CD Deceiver [Chris Thile] (CD 169482),
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Deceiver [Chris Thile]


  • 1. Wrong Idea, The
    2. On Ice
    3. Locking Doors
    4. Waltz for Dwayne Pomeroy
    5. Empire Falls
    6. I'm Nowhere and You're Everything
    7. Jessamyr's Reel
    8. Believer, The
    9. This Is All Real
    10. Ready for Anything
    Read More...
  • Additional Info
    Manufacturer Part Number (MPN): 3976

  • Credits
    ProducerChris Thile; Gary Paczosa; Chris Thile; Gary Paczosa
    EngineerGary Paczosa

    Recording information: Minuita Sound Studio; Seventeen Grand Studio; Starstruck Studio.
    Arranger: Chris Thile.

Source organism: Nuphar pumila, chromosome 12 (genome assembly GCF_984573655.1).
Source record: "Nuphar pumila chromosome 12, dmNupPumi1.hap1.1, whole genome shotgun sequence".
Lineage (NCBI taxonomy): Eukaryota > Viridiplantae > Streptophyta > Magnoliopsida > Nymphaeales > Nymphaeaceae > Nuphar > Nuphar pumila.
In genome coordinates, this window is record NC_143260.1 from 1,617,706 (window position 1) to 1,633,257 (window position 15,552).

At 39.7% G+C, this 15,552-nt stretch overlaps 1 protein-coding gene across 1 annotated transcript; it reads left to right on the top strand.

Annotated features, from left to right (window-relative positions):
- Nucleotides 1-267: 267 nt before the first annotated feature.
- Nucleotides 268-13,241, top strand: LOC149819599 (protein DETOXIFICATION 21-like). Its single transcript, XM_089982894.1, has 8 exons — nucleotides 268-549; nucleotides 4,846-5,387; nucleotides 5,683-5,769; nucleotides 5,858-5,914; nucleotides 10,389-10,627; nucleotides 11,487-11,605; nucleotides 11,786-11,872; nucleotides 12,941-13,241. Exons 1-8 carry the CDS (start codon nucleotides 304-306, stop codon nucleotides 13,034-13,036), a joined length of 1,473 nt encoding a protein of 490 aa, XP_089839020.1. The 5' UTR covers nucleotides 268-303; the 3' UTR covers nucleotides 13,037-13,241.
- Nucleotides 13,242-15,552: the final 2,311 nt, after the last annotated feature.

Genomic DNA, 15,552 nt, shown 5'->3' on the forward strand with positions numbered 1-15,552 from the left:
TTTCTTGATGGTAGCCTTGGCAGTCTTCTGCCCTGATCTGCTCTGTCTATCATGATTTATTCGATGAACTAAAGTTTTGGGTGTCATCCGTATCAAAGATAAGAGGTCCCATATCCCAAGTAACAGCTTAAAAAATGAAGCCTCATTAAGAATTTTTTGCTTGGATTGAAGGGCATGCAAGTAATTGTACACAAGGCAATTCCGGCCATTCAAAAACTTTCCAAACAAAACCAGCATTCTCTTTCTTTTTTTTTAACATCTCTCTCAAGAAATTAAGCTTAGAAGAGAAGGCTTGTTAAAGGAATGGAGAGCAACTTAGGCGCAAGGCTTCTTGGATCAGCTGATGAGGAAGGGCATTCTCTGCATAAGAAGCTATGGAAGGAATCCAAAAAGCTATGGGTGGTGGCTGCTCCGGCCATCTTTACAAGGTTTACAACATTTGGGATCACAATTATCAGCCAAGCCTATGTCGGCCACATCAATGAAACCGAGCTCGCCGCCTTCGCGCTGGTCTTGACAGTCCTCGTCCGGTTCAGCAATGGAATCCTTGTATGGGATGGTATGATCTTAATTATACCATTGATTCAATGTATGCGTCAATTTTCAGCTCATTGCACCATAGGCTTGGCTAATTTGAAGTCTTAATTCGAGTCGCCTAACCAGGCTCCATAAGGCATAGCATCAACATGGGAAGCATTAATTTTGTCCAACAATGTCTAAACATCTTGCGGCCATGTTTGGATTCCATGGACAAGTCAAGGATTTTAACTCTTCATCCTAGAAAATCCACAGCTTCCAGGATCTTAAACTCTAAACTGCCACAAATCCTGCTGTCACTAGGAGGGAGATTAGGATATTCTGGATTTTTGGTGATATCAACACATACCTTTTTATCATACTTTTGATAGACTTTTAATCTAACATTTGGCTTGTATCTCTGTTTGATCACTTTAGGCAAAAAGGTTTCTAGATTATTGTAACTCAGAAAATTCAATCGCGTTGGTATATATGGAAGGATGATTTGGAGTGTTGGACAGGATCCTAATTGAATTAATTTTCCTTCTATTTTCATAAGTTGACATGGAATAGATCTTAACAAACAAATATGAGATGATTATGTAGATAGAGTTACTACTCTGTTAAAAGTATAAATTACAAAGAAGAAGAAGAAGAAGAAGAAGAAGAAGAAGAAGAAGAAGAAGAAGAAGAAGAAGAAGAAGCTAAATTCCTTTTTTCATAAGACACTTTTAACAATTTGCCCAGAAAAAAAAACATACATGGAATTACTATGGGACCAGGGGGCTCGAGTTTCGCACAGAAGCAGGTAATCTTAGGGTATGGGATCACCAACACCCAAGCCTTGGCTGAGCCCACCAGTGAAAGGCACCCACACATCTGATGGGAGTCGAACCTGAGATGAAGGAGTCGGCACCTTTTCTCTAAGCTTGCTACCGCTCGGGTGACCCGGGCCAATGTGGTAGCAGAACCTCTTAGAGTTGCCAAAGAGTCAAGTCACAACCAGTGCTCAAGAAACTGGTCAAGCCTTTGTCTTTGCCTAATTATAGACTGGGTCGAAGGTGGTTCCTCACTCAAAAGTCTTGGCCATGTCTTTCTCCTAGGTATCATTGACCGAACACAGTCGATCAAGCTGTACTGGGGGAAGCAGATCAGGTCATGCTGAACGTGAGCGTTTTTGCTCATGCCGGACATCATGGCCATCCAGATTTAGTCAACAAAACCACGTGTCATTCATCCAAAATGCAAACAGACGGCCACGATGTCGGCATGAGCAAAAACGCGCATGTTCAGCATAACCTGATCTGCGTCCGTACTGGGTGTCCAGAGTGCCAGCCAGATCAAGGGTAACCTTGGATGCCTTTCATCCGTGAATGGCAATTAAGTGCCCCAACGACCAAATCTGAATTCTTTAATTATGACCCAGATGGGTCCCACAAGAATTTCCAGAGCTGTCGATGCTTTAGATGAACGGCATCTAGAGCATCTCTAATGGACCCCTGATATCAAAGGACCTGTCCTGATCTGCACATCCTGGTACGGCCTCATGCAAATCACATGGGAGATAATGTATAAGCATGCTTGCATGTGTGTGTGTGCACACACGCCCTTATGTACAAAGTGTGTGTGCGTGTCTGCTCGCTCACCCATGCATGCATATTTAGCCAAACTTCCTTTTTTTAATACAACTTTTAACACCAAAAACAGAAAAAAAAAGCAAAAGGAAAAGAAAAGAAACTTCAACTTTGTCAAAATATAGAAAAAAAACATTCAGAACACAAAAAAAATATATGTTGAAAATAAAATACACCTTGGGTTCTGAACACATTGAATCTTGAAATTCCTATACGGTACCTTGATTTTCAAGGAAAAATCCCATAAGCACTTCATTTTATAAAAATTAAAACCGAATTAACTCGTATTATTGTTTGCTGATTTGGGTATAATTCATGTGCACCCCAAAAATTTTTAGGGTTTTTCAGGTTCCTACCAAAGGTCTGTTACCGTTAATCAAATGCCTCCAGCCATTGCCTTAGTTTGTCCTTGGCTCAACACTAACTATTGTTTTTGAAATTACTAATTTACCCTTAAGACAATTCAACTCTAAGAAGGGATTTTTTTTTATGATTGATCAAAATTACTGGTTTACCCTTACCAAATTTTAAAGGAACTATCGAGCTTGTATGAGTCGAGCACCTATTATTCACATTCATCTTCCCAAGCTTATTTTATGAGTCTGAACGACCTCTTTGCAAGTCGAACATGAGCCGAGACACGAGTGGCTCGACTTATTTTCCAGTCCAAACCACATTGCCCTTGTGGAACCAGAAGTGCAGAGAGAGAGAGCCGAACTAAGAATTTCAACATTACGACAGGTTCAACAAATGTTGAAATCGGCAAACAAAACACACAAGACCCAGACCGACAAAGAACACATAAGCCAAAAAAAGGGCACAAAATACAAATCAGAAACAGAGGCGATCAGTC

Nickel Creek -- the group and the individual members -- have become something of a cottage industry, releasing multiple albums in multiple styles. Chris Thile's latest -- Deceiver -- is something of a surprise because his previous solo releases have concentrated on his hotshot mandolin picking. Now, he follows in the musical footsteps of Nickel Creek's last album, This Side, a half-experimental project that qualified as exceptionally innovative bluegrass. The approach, combining personal songwriting with studio techniques (think mid-'60s Beatles with a bluegrass background), jumps the hurdle that keeps most bluegrass bands -- traditional and progressive -- sounding pretty much like the bands that have come before them. Thile's Deceiver is even more experimental than This Side, as though he's been listening to the Bad Livers along with the Beatles. While the impulse is an enticing one, and while the musical results are often intriguing, the project seems more like a collage of fragments than an artistic whole. The album kicks off with what sounds like a baldly confessional ballad about falling in love with an underage girl. "The Wrong Idea" is, musically speaking, one of the best pieces on the album, though the lyric is a bit embarrassing. "On Ice" is another love song that starts strong, but it begins to meander at the two-minute mark. Here and at other places on Deceiver, Thile adds experimental odds and ends that don't really fit with the song. He may return to the same melodic theme at the song's end, but it's a little like calling anything you put between two pieces of bread a sandwich. Deceiver also shifts radically from song to song, jumping from quiet instrumentals like "Waltz for Dewayne Pomeroy" to alternative rock like "Empire Falls." Perhaps the project would've benefited from a tighter production, something to bring Thile's ideas to full fruition. Still, fans of Nickel Creek's last album will appreciate Deceiver's progressive strains, and prefer an imperfect product over yet another predictable bluegrass album. ~ Ronnie D. Lankford Jr.

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